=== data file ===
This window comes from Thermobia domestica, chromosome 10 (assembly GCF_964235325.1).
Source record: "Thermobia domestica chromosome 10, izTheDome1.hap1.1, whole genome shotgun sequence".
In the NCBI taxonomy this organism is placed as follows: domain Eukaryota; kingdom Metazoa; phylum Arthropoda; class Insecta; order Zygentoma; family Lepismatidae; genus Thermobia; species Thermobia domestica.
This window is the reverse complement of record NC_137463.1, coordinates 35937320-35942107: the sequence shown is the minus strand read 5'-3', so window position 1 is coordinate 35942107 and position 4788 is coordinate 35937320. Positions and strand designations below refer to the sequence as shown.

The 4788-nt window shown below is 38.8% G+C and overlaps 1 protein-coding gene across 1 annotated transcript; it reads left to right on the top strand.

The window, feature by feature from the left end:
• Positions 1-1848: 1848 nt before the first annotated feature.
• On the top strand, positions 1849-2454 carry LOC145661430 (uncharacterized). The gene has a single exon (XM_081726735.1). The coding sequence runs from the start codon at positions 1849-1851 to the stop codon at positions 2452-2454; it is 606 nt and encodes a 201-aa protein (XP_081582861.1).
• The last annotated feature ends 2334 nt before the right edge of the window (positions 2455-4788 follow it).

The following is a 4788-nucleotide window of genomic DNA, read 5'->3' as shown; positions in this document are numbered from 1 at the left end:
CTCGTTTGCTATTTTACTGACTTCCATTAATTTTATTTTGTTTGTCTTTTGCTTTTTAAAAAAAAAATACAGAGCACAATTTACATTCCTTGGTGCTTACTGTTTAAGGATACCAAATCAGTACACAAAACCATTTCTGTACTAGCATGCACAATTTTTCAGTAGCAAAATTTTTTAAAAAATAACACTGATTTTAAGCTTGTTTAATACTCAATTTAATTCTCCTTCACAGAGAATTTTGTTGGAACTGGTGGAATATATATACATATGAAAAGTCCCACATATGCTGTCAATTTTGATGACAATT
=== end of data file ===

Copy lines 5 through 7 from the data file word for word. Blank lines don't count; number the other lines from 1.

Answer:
The 4788-nt window shown below is 38.8% G+C and overlaps 1 protein-coding gene across 1 annotated transcript; it reads left to right on the top strand.

The window, feature by feature from the left end:
• Positions 1-1848: 1848 nt before the first annotated feature.